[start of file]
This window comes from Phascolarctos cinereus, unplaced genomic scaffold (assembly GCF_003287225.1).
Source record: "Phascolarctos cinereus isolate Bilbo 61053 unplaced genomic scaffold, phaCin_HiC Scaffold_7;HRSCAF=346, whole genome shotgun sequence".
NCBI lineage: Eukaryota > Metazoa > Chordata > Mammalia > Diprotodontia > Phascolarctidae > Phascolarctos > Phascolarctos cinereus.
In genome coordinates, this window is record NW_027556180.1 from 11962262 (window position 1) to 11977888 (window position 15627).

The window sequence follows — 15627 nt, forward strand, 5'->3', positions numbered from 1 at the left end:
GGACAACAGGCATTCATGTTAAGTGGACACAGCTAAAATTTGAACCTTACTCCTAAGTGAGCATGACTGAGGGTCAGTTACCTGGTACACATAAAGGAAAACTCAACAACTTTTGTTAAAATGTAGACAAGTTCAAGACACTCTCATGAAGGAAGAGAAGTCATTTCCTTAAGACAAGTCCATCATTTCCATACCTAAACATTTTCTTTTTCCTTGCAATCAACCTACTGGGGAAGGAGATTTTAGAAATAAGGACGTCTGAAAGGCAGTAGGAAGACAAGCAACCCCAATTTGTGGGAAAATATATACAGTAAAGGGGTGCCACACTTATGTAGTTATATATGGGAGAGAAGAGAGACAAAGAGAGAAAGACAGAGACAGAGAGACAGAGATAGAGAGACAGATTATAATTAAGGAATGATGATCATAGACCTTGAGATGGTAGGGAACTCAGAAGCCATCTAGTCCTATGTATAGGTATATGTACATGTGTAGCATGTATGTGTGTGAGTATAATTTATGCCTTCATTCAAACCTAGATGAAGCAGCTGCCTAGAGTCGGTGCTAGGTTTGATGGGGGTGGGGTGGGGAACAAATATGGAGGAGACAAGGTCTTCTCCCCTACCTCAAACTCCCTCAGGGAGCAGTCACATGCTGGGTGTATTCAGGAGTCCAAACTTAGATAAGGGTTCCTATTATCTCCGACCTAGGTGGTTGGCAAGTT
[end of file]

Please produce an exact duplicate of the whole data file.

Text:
This window comes from Phascolarctos cinereus, unplaced genomic scaffold (assembly GCF_003287225.1).
Source record: "Phascolarctos cinereus isolate Bilbo 61053 unplaced genomic scaffold, phaCin_HiC Scaffold_7;HRSCAF=346, whole genome shotgun sequence".
NCBI lineage: Eukaryota > Metazoa > Chordata > Mammalia > Diprotodontia > Phascolarctidae > Phascolarctos > Phascolarctos cinereus.
In genome coordinates, this window is record NW_027556180.1 from 11962262 (window position 1) to 11977888 (window position 15627).

The window sequence follows — 15627 nt, forward strand, 5'->3', positions numbered from 1 at the left end:
GGACAACAGGCATTCATGTTAAGTGGACACAGCTAAAATTTGAACCTTACTCCTAAGTGAGCATGACTGAGGGTCAGTTACCTGGTACACATAAAGGAAAACTCAACAACTTTTGTTAAAATGTAGACAAGTTCAAGACACTCTCATGAAGGAAGAGAAGTCATTTCCTTAAGACAAGTCCATCATTTCCATACCTAAACATTTTCTTTTTCCTTGCAATCAACCTACTGGGGAAGGAGATTTTAGAAATAAGGACGTCTGAAAGGCAGTAGGAAGACAAGCAACCCCAATTTGTGGGAAAATATATACAGTAAAGGGGTGCCACACTTATGTAGTTATATATGGGAGAGAAGAGAGACAAAGAGAGAAAGACAGAGACAGAGAGACAGAGATAGAGAGACAGATTATAATTAAGGAATGATGATCATAGACCTTGAGATGGTAGGGAACTCAGAAGCCATCTAGTCCTATGTATAGGTATATGTACATGTGTAGCATGTATGTGTGTGAGTATAATTTATGCCTTCATTCAAACCTAGATGAAGCAGCTGCCTAGAGTCGGTGCTAGGTTTGATGGGGGTGGGGTGGGGAACAAATATGGAGGAGACAAGGTCTTCTCCCCTACCTCAAACTCCCTCAGGGAGCAGTCACATGCTGGGTGTATTCAGGAGTCCAAACTTAGATAAGGGTTCCTATTATCTCCGACCTAGGTGGTTGGCAAGTT